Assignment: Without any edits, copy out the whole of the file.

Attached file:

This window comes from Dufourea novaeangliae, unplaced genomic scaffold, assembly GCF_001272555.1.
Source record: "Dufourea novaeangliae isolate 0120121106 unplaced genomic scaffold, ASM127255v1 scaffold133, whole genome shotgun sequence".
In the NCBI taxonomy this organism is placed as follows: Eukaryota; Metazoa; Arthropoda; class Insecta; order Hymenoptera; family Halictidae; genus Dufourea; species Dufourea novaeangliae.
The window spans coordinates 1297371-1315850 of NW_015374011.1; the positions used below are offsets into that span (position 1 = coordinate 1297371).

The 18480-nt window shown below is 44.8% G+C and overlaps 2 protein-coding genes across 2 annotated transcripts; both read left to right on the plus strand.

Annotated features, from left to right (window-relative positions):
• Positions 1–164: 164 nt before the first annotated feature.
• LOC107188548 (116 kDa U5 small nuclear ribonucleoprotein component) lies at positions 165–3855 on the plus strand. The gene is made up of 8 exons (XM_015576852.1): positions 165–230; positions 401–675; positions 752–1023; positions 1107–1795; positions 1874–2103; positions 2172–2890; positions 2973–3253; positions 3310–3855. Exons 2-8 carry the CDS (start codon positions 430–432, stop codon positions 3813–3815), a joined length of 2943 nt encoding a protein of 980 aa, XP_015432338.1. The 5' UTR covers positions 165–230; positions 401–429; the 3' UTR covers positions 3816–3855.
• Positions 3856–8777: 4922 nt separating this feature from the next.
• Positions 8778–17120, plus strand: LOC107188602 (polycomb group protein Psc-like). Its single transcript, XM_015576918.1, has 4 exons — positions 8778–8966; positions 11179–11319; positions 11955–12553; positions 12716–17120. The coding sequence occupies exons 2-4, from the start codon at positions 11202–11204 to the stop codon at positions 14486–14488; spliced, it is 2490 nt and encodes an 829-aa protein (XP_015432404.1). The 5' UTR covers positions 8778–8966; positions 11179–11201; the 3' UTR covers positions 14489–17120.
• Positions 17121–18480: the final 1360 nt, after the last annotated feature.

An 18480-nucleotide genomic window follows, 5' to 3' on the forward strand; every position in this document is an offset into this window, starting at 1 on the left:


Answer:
This window comes from Dufourea novaeangliae, unplaced genomic scaffold, assembly GCF_001272555.1.
Source record: "Dufourea novaeangliae isolate 0120121106 unplaced genomic scaffold, ASM127255v1 scaffold133, whole genome shotgun sequence".
In the NCBI taxonomy this organism is placed as follows: Eukaryota; Metazoa; Arthropoda; class Insecta; order Hymenoptera; family Halictidae; genus Dufourea; species Dufourea novaeangliae.
The window spans coordinates 1297371-1315850 of NW_015374011.1; the positions used below are offsets into that span (position 1 = coordinate 1297371).

The 18480-nt window shown below is 44.8% G+C and overlaps 2 protein-coding genes across 2 annotated transcripts; both read left to right on the plus strand.

Annotated features, from left to right (window-relative positions):
• Positions 1–164: 164 nt before the first annotated feature.
• LOC107188548 (116 kDa U5 small nuclear ribonucleoprotein component) lies at positions 165–3855 on the plus strand. The gene is made up of 8 exons (XM_015576852.1): positions 165–230; positions 401–675; positions 752–1023; positions 1107–1795; positions 1874–2103; positions 2172–2890; positions 2973–3253; positions 3310–3855. Exons 2-8 carry the CDS (start codon positions 430–432, stop codon positions 3813–3815), a joined length of 2943 nt encoding a protein of 980 aa, XP_015432338.1. The 5' UTR covers positions 165–230; positions 401–429; the 3' UTR covers positions 3816–3855.
• Positions 3856–8777: 4922 nt separating this feature from the next.
• Positions 8778–17120, plus strand: LOC107188602 (polycomb group protein Psc-like). Its single transcript, XM_015576918.1, has 4 exons — positions 8778–8966; positions 11179–11319; positions 11955–12553; positions 12716–17120. The coding sequence occupies exons 2-4, from the start codon at positions 11202–11204 to the stop codon at positions 14486–14488; spliced, it is 2490 nt and encodes an 829-aa protein (XP_015432404.1). The 5' UTR covers positions 8778–8966; positions 11179–11201; the 3' UTR covers positions 14489–17120.
• Positions 17121–18480: the final 1360 nt, after the last annotated feature.

An 18480-nucleotide genomic window follows, 5' to 3' on the forward strand; every position in this document is an offset into this window, starting at 1 on the left: